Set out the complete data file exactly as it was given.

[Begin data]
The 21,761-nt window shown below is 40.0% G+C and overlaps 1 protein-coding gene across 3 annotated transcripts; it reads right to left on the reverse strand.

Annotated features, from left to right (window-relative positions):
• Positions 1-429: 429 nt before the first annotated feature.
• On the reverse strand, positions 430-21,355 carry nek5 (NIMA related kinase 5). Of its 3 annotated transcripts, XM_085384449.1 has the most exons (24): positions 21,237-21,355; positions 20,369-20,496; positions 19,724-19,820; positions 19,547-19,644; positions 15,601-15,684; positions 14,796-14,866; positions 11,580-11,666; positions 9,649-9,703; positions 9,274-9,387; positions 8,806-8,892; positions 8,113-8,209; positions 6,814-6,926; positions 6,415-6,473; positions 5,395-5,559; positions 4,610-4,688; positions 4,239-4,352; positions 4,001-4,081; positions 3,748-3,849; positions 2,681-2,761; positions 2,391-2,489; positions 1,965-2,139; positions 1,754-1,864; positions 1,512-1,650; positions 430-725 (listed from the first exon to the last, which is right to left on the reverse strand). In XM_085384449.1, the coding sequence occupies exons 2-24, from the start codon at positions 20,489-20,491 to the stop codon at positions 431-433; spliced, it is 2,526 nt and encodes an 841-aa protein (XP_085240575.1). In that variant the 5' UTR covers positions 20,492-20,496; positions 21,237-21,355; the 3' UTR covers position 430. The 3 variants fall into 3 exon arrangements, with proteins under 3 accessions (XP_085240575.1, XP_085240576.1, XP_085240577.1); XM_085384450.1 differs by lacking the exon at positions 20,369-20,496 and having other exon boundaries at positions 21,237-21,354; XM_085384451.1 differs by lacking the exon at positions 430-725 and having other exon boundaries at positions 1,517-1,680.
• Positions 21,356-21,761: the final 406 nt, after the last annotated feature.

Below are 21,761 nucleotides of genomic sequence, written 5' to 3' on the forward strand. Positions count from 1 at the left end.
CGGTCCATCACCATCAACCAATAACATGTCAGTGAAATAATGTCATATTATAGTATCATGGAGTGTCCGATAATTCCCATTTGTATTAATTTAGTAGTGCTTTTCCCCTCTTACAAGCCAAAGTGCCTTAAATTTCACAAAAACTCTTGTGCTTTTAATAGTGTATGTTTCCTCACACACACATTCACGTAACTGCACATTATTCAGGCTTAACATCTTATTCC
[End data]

The 21,761-nt window shown below is 40.0% G+C and overlaps 1 protein-coding gene across 3 annotated transcripts; it reads right to left on the reverse strand.

Annotated features, from left to right (window-relative positions):
• Positions 1-429: 429 nt before the first annotated feature.
• On the reverse strand, positions 430-21,355 carry nek5 (NIMA related kinase 5). Of its 3 annotated transcripts, XM_085384449.1 has the most exons (24): positions 21,237-21,355; positions 20,369-20,496; positions 19,724-19,820; positions 19,547-19,644; positions 15,601-15,684; positions 14,796-14,866; positions 11,580-11,666; positions 9,649-9,703; positions 9,274-9,387; positions 8,806-8,892; positions 8,113-8,209; positions 6,814-6,926; positions 6,415-6,473; positions 5,395-5,559; positions 4,610-4,688; positions 4,239-4,352; positions 4,001-4,081; positions 3,748-3,849; positions 2,681-2,761; positions 2,391-2,489; positions 1,965-2,139; positions 1,754-1,864; positions 1,512-1,650; positions 430-725 (listed from the first exon to the last, which is right to left on the reverse strand). In XM_085384449.1, the coding sequence occupies exons 2-24, from the start codon at positions 20,489-20,491 to the stop codon at positions 431-433; spliced, it is 2,526 nt and encodes an 841-aa protein (XP_085240575.1). In that variant the 5' UTR covers positions 20,492-20,496; positions 21,237-21,355; the 3' UTR covers position 430. The 3 variants fall into 3 exon arrangements, with proteins under 3 accessions (XP_085240575.1, XP_085240576.1, XP_085240577.1); XM_085384450.1 differs by lacking the exon at positions 20,369-20,496 and having other exon boundaries at positions 21,237-21,354; XM_085384451.1 differs by lacking the exon at positions 430-725 and having other exon boundaries at positions 1,517-1,680.
• Positions 21,356-21,761: the final 406 nt, after the last annotated feature.

Below are 21,761 nucleotides of genomic sequence, written 5' to 3' on the forward strand. Positions count from 1 at the left end.
CGGTCCATCACCATCAACCAATAACATGTCAGTGAAATAATGTCATATTATAGTATCATGGAGTGTCCGATAATTCCCATTTGTATTAATTTAGTAGTGCTTTTCCCCTCTTACAAGCCAAAGTGCCTTAAATTTCACAAAAACTCTTGTGCTTTTAATAGTGTATGTTTCCTCACACACACATTCACGTAACTGCACATTATTCAGGCTTAACATCTTATTCC